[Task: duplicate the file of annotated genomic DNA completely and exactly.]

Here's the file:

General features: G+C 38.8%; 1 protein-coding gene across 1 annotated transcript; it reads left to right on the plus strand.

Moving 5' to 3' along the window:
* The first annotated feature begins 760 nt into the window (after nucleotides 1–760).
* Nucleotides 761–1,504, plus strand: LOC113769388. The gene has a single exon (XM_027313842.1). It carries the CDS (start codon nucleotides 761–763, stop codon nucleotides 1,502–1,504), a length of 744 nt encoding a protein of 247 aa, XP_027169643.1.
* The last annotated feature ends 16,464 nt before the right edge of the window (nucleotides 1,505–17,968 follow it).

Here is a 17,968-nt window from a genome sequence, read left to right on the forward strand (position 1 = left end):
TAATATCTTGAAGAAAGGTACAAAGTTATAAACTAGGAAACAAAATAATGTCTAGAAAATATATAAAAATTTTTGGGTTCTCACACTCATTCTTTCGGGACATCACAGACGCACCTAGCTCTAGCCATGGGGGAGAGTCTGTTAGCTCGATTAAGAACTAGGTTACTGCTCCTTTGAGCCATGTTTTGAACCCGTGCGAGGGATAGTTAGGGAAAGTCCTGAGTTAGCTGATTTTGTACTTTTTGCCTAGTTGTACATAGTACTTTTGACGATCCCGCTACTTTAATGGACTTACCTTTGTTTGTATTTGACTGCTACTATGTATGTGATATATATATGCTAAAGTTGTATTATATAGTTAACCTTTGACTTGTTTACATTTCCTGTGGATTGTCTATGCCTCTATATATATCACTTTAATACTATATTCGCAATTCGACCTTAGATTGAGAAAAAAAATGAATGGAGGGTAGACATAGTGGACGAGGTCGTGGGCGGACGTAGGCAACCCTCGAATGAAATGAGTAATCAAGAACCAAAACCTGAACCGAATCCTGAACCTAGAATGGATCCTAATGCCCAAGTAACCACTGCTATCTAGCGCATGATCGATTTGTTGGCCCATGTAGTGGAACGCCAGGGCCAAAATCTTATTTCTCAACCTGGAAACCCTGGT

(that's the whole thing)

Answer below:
General features: G+C 38.8%; 1 protein-coding gene across 1 annotated transcript; it reads left to right on the plus strand.

Moving 5' to 3' along the window:
* The first annotated feature begins 760 nt into the window (after nucleotides 1–760).
* Nucleotides 761–1,504, plus strand: LOC113769388. The gene has a single exon (XM_027313842.1). It carries the CDS (start codon nucleotides 761–763, stop codon nucleotides 1,502–1,504), a length of 744 nt encoding a protein of 247 aa, XP_027169643.1.
* The last annotated feature ends 16,464 nt before the right edge of the window (nucleotides 1,505–17,968 follow it).

Here is a 17,968-nt window from a genome sequence, read left to right on the forward strand (position 1 = left end):
TAATATCTTGAAGAAAGGTACAAAGTTATAAACTAGGAAACAAAATAATGTCTAGAAAATATATAAAAATTTTTGGGTTCTCACACTCATTCTTTCGGGACATCACAGACGCACCTAGCTCTAGCCATGGGGGAGAGTCTGTTAGCTCGATTAAGAACTAGGTTACTGCTCCTTTGAGCCATGTTTTGAACCCGTGCGAGGGATAGTTAGGGAAAGTCCTGAGTTAGCTGATTTTGTACTTTTTGCCTAGTTGTACATAGTACTTTTGACGATCCCGCTACTTTAATGGACTTACCTTTGTTTGTATTTGACTGCTACTATGTATGTGATATATATATGCTAAAGTTGTATTATATAGTTAACCTTTGACTTGTTTACATTTCCTGTGGATTGTCTATGCCTCTATATATATCACTTTAATACTATATTCGCAATTCGACCTTAGATTGAGAAAAAAAATGAATGGAGGGTAGACATAGTGGACGAGGTCGTGGGCGGACGTAGGCAACCCTCGAATGAAATGAGTAATCAAGAACCAAAACCTGAACCGAATCCTGAACCTAGAATGGATCCTAATGCCCAAGTAACCACTGCTATCTAGCGCATGATCGATTTGTTGGCCCATGTAGTGGAACGCCAGGGCCAAAATCTTATTTCTCAACCTGGAAACCCTGGT